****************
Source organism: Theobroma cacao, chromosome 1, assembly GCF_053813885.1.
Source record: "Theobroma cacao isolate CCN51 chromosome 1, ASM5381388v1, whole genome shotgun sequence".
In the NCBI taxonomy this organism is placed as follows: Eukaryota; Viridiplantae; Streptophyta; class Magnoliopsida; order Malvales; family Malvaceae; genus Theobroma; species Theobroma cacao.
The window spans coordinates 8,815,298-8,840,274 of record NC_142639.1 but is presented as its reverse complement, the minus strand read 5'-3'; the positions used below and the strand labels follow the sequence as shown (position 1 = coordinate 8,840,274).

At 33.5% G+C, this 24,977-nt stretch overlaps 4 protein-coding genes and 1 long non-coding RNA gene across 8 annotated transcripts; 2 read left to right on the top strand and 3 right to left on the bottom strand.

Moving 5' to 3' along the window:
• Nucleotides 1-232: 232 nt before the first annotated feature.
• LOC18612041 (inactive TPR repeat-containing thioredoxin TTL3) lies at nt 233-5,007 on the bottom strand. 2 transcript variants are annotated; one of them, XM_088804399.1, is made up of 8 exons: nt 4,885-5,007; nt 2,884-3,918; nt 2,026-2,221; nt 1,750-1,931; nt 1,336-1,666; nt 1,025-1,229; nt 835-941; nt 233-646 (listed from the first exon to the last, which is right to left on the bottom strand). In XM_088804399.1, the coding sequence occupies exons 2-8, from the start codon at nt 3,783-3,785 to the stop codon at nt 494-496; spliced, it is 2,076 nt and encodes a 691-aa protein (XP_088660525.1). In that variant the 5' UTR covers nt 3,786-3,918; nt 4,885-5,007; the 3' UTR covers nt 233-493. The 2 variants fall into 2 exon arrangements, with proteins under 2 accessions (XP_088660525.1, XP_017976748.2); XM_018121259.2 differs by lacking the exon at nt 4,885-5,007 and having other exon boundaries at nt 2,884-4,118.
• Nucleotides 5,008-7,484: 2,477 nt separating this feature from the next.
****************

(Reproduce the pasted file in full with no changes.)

Source organism: Theobroma cacao, chromosome 1, assembly GCF_053813885.1.
Source record: "Theobroma cacao isolate CCN51 chromosome 1, ASM5381388v1, whole genome shotgun sequence".
In the NCBI taxonomy this organism is placed as follows: Eukaryota; Viridiplantae; Streptophyta; class Magnoliopsida; order Malvales; family Malvaceae; genus Theobroma; species Theobroma cacao.
The window spans coordinates 8,815,298-8,840,274 of record NC_142639.1 but is presented as its reverse complement, the minus strand read 5'-3'; the positions used below and the strand labels follow the sequence as shown (position 1 = coordinate 8,840,274).

At 33.5% G+C, this 24,977-nt stretch overlaps 4 protein-coding genes and 1 long non-coding RNA gene across 8 annotated transcripts; 2 read left to right on the top strand and 3 right to left on the bottom strand.

Moving 5' to 3' along the window:
• Nucleotides 1-232: 232 nt before the first annotated feature.
• LOC18612041 (inactive TPR repeat-containing thioredoxin TTL3) lies at nt 233-5,007 on the bottom strand. 2 transcript variants are annotated; one of them, XM_088804399.1, is made up of 8 exons: nt 4,885-5,007; nt 2,884-3,918; nt 2,026-2,221; nt 1,750-1,931; nt 1,336-1,666; nt 1,025-1,229; nt 835-941; nt 233-646 (listed from the first exon to the last, which is right to left on the bottom strand). In XM_088804399.1, the coding sequence occupies exons 2-8, from the start codon at nt 3,783-3,785 to the stop codon at nt 494-496; spliced, it is 2,076 nt and encodes a 691-aa protein (XP_088660525.1). In that variant the 5' UTR covers nt 3,786-3,918; nt 4,885-5,007; the 3' UTR covers nt 233-493. The 2 variants fall into 2 exon arrangements, with proteins under 2 accessions (XP_088660525.1, XP_017976748.2); XM_018121259.2 differs by lacking the exon at nt 4,885-5,007 and having other exon boundaries at nt 2,884-4,118.
• Nucleotides 5,008-7,484: 2,477 nt separating this feature from the next.